Constructivism and the Argument from Autonomy

Robert Stern

in Constructivism in Practical Philosophy

Published in print August 2012 | ISBN: 9780199609833
Published online January 2013 | e-ISBN: 9780191741913 | DOI:
Constructivism and the Argument from             Autonomy

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One central objection to value realism that has motivated the development of constructivist views is the objection from autonomy. According to this objection an order of independent values threatens the autonomy of agents. In his paper, “Constructivism and the argument from autonomy”, Robert Stern sets out to evaluate the details of this argument. He identifies three versions of the argument: first the claim, inspired by Kant, that in following moral principles we are determined by our inclination (e.g. our inclination to pursue perfection); second, Rorty's position that any order of independent facts — moral or not — is a threat to human autonomy; and third, the view that the obligatoriness of values is a threat to autonomy. Stern believes that the third version of the argument is the one to which realists will have the hardest time responding. In particular Stern argues that realists cannot defend their view by claiming that the constructivist notion of obligatoriness is incoherent. Failing to establish a challenge for constructivists, realists will try to defend the claim that the obligatoriness imposed by an independent order of values does not threaten autonomy. Stern suggests realists can help themselves to a Kantian solution: obligatoriness, on one understanding of Kant's view, is not imposed by any obligating entity that limits our autonomy, nor is it an objective property of values. Rather obligation is the name we give to the tension that imperfect, passion-driven, agents like ourselves experience when confronted with objective moral reality.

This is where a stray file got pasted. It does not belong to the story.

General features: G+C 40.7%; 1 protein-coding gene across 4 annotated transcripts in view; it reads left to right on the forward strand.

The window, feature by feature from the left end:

Keywords: constructivism; normativity; autonomy; realism; obligation; agency

Chapter.  10703 words. 

Subjects: Moral Philosophy

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